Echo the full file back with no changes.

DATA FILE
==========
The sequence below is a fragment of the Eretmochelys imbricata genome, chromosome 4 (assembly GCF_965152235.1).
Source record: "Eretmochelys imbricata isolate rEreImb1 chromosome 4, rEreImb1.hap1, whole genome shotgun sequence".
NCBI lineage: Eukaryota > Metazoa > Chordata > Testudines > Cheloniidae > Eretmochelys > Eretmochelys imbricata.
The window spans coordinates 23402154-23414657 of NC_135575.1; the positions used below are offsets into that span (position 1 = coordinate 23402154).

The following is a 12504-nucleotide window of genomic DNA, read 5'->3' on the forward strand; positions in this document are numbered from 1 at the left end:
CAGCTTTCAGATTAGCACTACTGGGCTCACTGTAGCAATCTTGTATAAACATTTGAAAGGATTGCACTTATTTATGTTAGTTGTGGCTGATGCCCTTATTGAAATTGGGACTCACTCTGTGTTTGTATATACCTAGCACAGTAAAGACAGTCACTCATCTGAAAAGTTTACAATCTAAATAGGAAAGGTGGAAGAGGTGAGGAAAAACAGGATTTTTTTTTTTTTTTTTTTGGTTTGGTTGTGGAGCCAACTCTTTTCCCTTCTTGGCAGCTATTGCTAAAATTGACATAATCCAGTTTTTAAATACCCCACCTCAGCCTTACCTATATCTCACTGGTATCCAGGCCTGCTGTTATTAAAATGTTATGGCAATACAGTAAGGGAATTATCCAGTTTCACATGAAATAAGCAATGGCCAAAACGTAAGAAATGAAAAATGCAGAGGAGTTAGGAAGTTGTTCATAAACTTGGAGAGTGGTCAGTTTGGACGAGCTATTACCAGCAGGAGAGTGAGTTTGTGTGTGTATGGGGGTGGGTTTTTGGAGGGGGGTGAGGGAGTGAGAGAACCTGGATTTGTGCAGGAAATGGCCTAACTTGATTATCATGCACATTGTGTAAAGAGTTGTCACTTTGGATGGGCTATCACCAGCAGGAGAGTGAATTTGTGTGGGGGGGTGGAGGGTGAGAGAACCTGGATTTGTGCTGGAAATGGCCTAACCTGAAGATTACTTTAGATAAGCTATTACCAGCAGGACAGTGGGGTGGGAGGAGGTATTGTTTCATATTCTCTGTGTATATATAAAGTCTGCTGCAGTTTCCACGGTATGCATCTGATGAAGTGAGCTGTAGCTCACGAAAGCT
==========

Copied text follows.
The sequence below is a fragment of the Eretmochelys imbricata genome, chromosome 4 (assembly GCF_965152235.1).
Source record: "Eretmochelys imbricata isolate rEreImb1 chromosome 4, rEreImb1.hap1, whole genome shotgun sequence".
NCBI lineage: Eukaryota > Metazoa > Chordata > Testudines > Cheloniidae > Eretmochelys > Eretmochelys imbricata.
The window spans coordinates 23402154-23414657 of NC_135575.1; the positions used below are offsets into that span (position 1 = coordinate 23402154).

The following is a 12504-nucleotide window of genomic DNA, read 5'->3' on the forward strand; positions in this document are numbered from 1 at the left end:
CAGCTTTCAGATTAGCACTACTGGGCTCACTGTAGCAATCTTGTATAAACATTTGAAAGGATTGCACTTATTTATGTTAGTTGTGGCTGATGCCCTTATTGAAATTGGGACTCACTCTGTGTTTGTATATACCTAGCACAGTAAAGACAGTCACTCATCTGAAAAGTTTACAATCTAAATAGGAAAGGTGGAAGAGGTGAGGAAAAACAGGATTTTTTTTTTTTTTTTTTTGGTTTGGTTGTGGAGCCAACTCTTTTCCCTTCTTGGCAGCTATTGCTAAAATTGACATAATCCAGTTTTTAAATACCCCACCTCAGCCTTACCTATATCTCACTGGTATCCAGGCCTGCTGTTATTAAAATGTTATGGCAATACAGTAAGGGAATTATCCAGTTTCACATGAAATAAGCAATGGCCAAAACGTAAGAAATGAAAAATGCAGAGGAGTTAGGAAGTTGTTCATAAACTTGGAGAGTGGTCAGTTTGGACGAGCTATTACCAGCAGGAGAGTGAGTTTGTGTGTGTATGGGGGTGGGTTTTTGGAGGGGGGTGAGGGAGTGAGAGAACCTGGATTTGTGCAGGAAATGGCCTAACTTGATTATCATGCACATTGTGTAAAGAGTTGTCACTTTGGATGGGCTATCACCAGCAGGAGAGTGAATTTGTGTGGGGGGGTGGAGGGTGAGAGAACCTGGATTTGTGCTGGAAATGGCCTAACCTGAAGATTACTTTAGATAAGCTATTACCAGCAGGACAGTGGGGTGGGAGGAGGTATTGTTTCATATTCTCTGTGTATATATAAAGTCTGCTGCAGTTTCCACGGTATGCATCTGATGAAGTGAGCTGTAGCTCACGAAAGCT